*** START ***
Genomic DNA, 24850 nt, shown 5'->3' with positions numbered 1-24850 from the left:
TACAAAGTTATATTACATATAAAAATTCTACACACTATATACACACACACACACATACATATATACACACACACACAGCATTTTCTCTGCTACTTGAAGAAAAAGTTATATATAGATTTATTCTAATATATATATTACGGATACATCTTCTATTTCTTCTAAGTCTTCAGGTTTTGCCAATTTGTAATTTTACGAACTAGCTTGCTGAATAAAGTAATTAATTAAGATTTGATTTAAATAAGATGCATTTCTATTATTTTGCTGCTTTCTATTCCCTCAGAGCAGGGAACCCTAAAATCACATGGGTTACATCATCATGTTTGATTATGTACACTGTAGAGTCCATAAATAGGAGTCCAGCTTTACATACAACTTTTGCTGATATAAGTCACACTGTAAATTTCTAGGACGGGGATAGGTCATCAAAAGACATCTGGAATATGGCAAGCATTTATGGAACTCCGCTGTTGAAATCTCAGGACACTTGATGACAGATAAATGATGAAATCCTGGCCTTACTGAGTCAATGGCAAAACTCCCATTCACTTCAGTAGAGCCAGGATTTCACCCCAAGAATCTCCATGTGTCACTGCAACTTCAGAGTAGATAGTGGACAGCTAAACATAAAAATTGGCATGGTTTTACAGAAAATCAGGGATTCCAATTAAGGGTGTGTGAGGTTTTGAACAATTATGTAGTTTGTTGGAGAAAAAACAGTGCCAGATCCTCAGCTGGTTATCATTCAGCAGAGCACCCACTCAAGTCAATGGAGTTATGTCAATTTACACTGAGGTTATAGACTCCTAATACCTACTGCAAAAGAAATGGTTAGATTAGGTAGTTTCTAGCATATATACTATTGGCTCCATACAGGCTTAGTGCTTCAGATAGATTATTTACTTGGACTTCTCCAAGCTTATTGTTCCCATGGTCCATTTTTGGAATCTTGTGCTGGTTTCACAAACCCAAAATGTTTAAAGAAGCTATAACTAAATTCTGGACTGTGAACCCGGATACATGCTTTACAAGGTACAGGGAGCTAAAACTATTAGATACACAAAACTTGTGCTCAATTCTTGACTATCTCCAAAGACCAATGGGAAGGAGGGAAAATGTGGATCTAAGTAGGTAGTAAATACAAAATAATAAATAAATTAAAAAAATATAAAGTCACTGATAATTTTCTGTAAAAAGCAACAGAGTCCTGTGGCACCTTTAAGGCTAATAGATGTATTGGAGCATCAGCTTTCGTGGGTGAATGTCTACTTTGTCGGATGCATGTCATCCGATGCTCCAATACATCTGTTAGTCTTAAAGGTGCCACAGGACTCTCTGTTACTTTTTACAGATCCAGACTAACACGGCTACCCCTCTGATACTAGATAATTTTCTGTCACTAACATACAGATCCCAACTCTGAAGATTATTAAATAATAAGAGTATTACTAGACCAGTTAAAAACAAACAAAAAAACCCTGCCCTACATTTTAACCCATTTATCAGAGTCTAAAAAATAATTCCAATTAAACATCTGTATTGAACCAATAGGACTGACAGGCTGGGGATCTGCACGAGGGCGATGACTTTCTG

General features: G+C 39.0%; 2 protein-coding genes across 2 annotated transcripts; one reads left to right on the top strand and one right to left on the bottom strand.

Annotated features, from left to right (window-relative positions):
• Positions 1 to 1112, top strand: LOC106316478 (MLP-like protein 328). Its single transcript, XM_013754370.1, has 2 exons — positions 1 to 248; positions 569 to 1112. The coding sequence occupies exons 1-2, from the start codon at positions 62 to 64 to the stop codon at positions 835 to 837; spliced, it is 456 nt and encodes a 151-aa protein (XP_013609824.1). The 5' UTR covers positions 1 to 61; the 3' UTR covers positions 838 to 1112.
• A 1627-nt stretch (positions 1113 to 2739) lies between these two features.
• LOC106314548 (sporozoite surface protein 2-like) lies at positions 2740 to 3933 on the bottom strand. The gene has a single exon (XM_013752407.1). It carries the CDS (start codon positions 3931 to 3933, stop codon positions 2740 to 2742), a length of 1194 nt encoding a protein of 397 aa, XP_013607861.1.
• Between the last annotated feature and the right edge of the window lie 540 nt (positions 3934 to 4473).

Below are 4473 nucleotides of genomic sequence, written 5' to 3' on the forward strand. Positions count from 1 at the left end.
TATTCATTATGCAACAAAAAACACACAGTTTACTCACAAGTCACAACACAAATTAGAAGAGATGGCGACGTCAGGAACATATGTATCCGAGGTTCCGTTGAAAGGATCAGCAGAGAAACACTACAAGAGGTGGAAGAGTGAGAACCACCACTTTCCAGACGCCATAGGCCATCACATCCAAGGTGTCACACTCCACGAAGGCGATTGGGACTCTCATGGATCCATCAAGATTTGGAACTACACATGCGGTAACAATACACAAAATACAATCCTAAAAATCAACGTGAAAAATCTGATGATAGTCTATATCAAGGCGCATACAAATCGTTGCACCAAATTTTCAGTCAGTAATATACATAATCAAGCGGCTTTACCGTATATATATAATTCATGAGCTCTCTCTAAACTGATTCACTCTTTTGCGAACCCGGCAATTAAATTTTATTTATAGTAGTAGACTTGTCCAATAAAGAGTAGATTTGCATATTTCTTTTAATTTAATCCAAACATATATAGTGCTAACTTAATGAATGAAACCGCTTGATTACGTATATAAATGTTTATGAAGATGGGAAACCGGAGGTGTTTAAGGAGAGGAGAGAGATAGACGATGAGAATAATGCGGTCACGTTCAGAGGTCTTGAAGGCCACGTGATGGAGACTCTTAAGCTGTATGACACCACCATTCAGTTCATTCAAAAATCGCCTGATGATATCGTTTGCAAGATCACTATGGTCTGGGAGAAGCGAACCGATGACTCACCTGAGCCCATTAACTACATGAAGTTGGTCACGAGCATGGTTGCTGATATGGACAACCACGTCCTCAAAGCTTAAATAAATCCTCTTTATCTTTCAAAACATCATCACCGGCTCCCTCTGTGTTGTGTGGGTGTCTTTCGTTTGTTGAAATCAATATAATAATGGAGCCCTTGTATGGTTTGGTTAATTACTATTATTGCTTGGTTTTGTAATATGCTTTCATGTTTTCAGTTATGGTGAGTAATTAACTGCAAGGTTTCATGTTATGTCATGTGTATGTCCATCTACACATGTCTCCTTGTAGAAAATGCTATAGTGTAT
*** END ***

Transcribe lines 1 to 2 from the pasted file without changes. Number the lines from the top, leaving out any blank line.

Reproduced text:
Genomic DNA, 24850 nt, shown 5'->3' with positions numbered 1-24850 from the left:
TACAAAGTTATATTACATATAAAAATTCTACACACTATATACACACACACACACATACATATATACACACACACACAGCATTTTCTCTGCTACTTGAAGAAAAAGTTATATATAGATTTATTCTAATATATATATTACGGATACATCTTCTATTTCTTCTAAGTCTTCAGGTTTTGCCAATTTGTAATTTTACGAACTAGCTTGCTGAATAAAGTAATTAATTAAGATTTGATTTAAATAAGATGCATTTCTATTATTTTGCTGCTTTCTATTCCCTCAGAGCAGGGAACCCTAAAATCACATGGGTTACATCATCATGTTTGATTATGTACACTGTAGAGTCCATAAATAGGAGTCCAGCTTTACATACAACTTTTGCTGATATAAGTCACACTGTAAATTTCTAGGACGGGGATAGGTCATCAAAAGACATCTGGAATATGGCAAGCATTTATGGAACTCCGCTGTTGAAATCTCAGGACACTTGATGACAGATAAATGATGAAATCCTGGCCTTACTGAGTCAATGGCAAAACTCCCATTCACTTCAGTAGAGCCAGGATTTCACCCCAAGAATCTCCATGTGTCACTGCAACTTCAGAGTAGATAGTGGACAGCTAAACATAAAAATTGGCATGGTTTTACAGAAAATCAGGGATTCCAATTAAGGGTGTGTGAGGTTTTGAACAATTATGTAGTTTGTTGGAGAAAAAACAGTGCCAGATCCTCAGCTGGTTATCATTCAGCAGAGCACCCACTCAAGTCAATGGAGTTATGTCAATTTACACTGAGGTTATAGACTCCTAATACCTACTGCAAAAGAAATGGTTAGATTAGGTAGTTTCTAGCATATATACTATTGGCTCCATACAGGCTTAGTGCTTCAGATAGATTATTTACTTGGACTTCTCCAAGCTTATTGTTCCCATGGTCCATTTTTGGAATCTTGTGCTGGTTTCACAAACCCAAAATGTTTAAAGAAGCTATAACTAAATTCTGGACTGTGAACCCGGATACATGCTTTACAAGGTACAGGGAGCTAAAACTATTAGATACACAAAACTTGTGCTCAATTCTTGACTATCTCCAAAGACCAATGGGAAGGAGGGAAAATGTGGATCTAAGTAGGTAGTAAATACAAAATAATAAATAAATTAAAAAAATATAAAGTCACTGATAATTTTCTGTAAAAAGCAACAGAGTCCTGTGGCACCTTTAAGGCTAATAGATGTATTGGAGCATCAGCTTTCGTGGGTGAATGTCTACTTTGTCGGATGCATGTCATCCGATGCTCCAATACATCTGTTAGTCTTAAAGGTGCCACAGGACTCTCTGTTACTTTTTACAGATCCAGACTAACACGGCTACCCCTCTGATACTAGATAATTTTCTGTCACTAACATACAGATCCCAACTCTGAAGATTATTAAATAATAAGAGTATTACTAGACCAGTTAAAAACAAACAAAAAAACCCTGCCCTACATTTTAACCCATTTATCAGAGTCTAAAAAATAATTCCAATTAAACATCTGTATTGAACCAATAGGACTGACAGGCTGGGGATCTGCACGAGGGCGATGACTTTCTG